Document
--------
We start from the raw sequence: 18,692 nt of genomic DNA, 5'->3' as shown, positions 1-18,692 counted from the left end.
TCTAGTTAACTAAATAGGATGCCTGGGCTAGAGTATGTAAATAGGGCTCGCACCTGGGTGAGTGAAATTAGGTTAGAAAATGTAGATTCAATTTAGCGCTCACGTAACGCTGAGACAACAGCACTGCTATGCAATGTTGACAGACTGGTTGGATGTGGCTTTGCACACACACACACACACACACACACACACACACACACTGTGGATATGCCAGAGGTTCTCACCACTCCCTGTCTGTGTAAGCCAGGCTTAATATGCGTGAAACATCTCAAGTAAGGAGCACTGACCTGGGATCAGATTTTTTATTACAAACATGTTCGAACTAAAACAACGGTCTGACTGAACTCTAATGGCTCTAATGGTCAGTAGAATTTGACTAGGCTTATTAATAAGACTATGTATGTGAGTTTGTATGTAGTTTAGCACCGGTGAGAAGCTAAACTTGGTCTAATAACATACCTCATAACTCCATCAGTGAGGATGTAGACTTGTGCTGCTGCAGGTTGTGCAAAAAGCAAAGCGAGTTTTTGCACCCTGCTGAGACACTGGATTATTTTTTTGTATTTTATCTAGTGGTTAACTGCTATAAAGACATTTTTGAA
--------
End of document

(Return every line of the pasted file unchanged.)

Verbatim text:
We start from the raw sequence: 18,692 nt of genomic DNA, 5'->3' as shown, positions 1-18,692 counted from the left end.
TCTAGTTAACTAAATAGGATGCCTGGGCTAGAGTATGTAAATAGGGCTCGCACCTGGGTGAGTGAAATTAGGTTAGAAAATGTAGATTCAATTTAGCGCTCACGTAACGCTGAGACAACAGCACTGCTATGCAATGTTGACAGACTGGTTGGATGTGGCTTTGCACACACACACACACACACACACACACACACACACACTGTGGATATGCCAGAGGTTCTCACCACTCCCTGTCTGTGTAAGCCAGGCTTAATATGCGTGAAACATCTCAAGTAAGGAGCACTGACCTGGGATCAGATTTTTTATTACAAACATGTTCGAACTAAAACAACGGTCTGACTGAACTCTAATGGCTCTAATGGTCAGTAGAATTTGACTAGGCTTATTAATAAGACTATGTATGTGAGTTTGTATGTAGTTTAGCACCGGTGAGAAGCTAAACTTGGTCTAATAACATACCTCATAACTCCATCAGTGAGGATGTAGACTTGTGCTGCTGCAGGTTGTGCAAAAAGCAAAGCGAGTTTTTGCACCCTGCTGAGACACTGGATTATTTTTTTGTATTTTATCTAGTGGTTAACTGCTATAAAGACATTTTTGAA